Waste Management Emergency Response improves livelihoods for IDPs
Following the eight yearlong conflict in North-East Nigeria, Maiduguri, in Borno State experienced an influx of displaced persons from across the State. Of the close to 1.7 million IDPs in the State who fled the conflict, over 1.1 million are in Maiduguri - the population of the city has almost tripled since the attacks by Boko Haram began in 2009.
Daily waste generation in Maiduguri rose from an estimated 390 to 570 tons per day, a 45% increase from pre-conflict levels. The resulting environmental degradation is estimated at a US$2.9-million loss. Borno State Environmental Protection Agency (BOSEPA) rearranged its available resources to respond to the population movements, but its capacity was insufficient to provide timely collection and clean-up of accumulated waste.
With over 80% of IDPs and host communities practicing open dumping and burning, combined with insufficient financial and human resources to collect it, waste across the city became ideal breeding sites for vectors such as rats, mosquitoes, and flies, vicariously promoting the transmission of vector borne disease like dengue and yellow fever and increased incidences of malaria. .
“When it rained, the water stagnated. Our drainages were blocked with dirt and our kids were always sick during the rains”- Musa, 26 year old resident of Shehuri South community. The community is now used to the stench from the blocked dranages in the area. However, with the rains soon-approaching, the risk of area being flooded is its biggest concern, the same as Gwange area.
Waste had been left to build up over many years and had been neglected due to lack of organized house to house collection. There were large amounts of solid waste and sand within the drains, severely blocking them, and preventing sewage from releasing into the main drainage system.
In 2016, UNDP partnered with the Government of Switzerland, through the Swiss Agency for Development and Cooperation (SDC) in implementing an ongoing UNDP initiative, the Waste Management Emergency Response for IDP Host Communities in Maiduguri. The intervention was designed to support the overall objective of the 2017 Nigeria Humanitarian Response Plan by addressing waste accumulation and illegal dumpsites which would in turn reduce vector breeding sites and minimise the health risks in the host communities. The project would also be providing a source of livelihoods for IDPs through a Cash for Work modality. Primary beneficiaries were IDPs living outside the formal camps – mostly in already overstretched poor host communities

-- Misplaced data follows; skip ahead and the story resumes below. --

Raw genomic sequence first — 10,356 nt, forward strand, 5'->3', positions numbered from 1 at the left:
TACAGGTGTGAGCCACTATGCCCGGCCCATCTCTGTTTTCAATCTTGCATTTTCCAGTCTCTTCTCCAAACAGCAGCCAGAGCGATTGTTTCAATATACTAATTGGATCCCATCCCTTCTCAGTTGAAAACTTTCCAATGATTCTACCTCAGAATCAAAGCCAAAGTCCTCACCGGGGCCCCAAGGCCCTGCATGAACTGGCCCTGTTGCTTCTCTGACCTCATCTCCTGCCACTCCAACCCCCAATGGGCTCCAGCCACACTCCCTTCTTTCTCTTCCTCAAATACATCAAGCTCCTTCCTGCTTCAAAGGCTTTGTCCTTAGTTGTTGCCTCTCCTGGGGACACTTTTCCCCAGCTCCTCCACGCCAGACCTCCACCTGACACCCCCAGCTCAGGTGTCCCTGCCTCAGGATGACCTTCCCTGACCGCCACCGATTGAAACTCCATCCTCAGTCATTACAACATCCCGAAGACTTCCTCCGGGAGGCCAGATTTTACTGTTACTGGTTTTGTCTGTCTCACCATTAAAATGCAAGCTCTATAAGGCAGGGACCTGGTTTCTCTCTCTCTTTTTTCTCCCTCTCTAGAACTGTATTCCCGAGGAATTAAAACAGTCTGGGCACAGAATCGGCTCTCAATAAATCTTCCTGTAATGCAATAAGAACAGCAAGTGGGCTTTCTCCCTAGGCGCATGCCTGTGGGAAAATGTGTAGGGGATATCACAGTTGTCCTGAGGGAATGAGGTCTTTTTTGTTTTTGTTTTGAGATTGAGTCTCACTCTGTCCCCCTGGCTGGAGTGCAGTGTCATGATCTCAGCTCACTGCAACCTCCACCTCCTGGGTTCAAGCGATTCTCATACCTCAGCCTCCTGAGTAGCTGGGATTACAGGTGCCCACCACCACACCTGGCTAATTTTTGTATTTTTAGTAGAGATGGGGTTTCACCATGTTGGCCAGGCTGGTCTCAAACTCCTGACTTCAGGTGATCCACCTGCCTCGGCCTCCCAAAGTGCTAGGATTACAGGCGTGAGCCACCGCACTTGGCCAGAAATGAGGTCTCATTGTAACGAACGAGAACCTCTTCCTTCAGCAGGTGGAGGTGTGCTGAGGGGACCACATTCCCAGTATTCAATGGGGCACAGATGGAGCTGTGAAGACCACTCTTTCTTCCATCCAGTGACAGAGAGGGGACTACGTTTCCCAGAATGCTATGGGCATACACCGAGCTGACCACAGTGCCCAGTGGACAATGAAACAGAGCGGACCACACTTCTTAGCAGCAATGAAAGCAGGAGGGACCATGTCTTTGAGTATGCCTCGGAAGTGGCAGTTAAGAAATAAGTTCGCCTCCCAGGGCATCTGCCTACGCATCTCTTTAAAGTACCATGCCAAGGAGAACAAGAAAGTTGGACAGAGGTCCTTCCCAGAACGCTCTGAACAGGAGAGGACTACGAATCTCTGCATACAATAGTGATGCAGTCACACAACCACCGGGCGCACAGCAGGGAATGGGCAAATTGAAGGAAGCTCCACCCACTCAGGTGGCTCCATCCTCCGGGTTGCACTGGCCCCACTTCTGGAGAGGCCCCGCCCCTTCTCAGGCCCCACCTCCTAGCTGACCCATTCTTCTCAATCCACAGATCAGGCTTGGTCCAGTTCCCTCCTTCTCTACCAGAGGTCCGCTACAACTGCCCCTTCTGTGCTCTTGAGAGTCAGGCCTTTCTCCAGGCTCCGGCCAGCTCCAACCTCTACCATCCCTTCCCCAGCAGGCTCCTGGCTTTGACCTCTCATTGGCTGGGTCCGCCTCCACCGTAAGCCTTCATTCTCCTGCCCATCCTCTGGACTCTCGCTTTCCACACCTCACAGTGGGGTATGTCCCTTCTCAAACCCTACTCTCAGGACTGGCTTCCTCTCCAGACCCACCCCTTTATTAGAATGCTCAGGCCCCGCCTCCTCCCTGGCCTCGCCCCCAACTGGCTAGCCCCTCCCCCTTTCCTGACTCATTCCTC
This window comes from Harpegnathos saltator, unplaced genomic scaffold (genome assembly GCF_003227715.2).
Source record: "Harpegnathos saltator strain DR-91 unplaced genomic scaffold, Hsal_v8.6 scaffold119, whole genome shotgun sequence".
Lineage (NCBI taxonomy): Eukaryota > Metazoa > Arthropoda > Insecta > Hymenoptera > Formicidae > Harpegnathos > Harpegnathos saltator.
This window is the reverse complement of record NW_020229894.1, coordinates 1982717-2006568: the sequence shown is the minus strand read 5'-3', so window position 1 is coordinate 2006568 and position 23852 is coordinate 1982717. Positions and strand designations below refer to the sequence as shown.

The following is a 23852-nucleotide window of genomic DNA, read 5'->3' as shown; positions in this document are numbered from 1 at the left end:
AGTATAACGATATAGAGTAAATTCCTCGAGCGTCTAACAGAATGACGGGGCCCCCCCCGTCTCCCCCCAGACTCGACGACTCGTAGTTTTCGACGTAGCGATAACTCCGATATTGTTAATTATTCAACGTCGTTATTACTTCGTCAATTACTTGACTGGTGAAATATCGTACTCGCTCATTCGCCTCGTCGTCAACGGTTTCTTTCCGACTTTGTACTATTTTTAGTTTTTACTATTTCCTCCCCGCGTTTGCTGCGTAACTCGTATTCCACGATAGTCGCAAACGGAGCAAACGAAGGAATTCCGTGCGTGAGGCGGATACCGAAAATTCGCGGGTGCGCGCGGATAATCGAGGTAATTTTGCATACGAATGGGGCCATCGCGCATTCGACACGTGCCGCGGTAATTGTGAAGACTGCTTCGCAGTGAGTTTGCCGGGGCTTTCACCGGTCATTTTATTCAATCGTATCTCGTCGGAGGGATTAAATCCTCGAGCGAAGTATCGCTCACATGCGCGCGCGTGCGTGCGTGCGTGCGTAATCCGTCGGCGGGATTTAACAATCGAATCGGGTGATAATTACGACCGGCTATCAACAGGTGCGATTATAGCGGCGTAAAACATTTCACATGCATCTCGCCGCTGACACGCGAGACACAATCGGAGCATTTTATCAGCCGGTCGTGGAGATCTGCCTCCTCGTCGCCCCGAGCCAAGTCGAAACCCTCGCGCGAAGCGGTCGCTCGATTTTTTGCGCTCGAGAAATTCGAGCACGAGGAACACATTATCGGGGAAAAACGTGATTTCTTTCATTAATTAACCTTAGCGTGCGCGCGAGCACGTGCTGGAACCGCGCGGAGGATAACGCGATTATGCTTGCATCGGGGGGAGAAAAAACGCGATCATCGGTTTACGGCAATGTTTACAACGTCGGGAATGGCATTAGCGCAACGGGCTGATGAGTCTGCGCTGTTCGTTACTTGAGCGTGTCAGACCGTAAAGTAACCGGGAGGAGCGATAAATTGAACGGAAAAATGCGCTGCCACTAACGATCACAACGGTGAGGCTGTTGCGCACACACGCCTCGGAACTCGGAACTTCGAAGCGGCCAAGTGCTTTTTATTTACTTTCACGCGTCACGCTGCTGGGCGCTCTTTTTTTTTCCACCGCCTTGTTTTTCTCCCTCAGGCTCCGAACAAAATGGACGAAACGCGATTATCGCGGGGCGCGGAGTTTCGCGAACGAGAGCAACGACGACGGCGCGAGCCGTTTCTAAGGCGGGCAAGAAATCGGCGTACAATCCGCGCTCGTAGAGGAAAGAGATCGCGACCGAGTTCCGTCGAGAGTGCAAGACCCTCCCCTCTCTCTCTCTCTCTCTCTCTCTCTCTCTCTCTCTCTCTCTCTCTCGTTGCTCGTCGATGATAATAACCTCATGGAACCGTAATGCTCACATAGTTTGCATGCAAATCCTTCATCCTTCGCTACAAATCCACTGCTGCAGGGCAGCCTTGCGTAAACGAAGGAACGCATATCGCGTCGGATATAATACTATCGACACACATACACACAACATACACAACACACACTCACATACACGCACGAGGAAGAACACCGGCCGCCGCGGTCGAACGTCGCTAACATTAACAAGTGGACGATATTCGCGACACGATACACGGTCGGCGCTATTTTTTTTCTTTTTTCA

Over a thousand highly vulnerable IDPs and host community members were nominated as beneficiaries by community leaders and staff members of municipalities to clear solid waste and drainages from four communities of Gwange West, Shehuri South, Bolori ll and State Low cost (Abbanagaram market). They were trained, equipped and kitted with appropriate Personal Protective Equipment (PPE) and toolkits and then paid for the labour under UNDP’s “Cash for Work” (CfW) initiative.
The Cash-for-work pilot project in waste and dumpsite management contributed to other interventions supporting early recovery of the most vulnerable people affected by the crisis in Borno State. These included; provision of opportunity for emergency employment; clearing of accumulated waste and illegal dumpsites; sensitizing communities on better waste disposal methods, training State Officials and laying a foundation for effecient management of waste as in the region.
“Staff (of Borno State Environmental Protection Agency) are now taking time to think about safety before all activities. Before, we would rush in and wouldn’t think enough about the direct safety of our workers. This project has opened our eyes and we have realized through Level 1 -3 that we are all responsible for the safety of ourselves and the public.”- BOSEPA Director, after WSO certified Health Safety & Environment training
- Engaged 55% of women on a normally male dominated Cash for Work Project
- Trained 51 Government officials in Health, Safety and Environmental Management Level 1-3
- Cleared crisis-generated debris and solid waste to prevent the risk of vector borne diseases in host communities
- Trained and supported Borno State Environmental Protection Agency
Following the intervention, there was a significant increase in the amount of rainwater flowing into the main drain and removing the risk of flooding in the city.
"After UNDP came and cleared the drainages, things became better. Our environment is cleaner and cases of illnesses have reduced"- Aisha Musa, a local resident recounted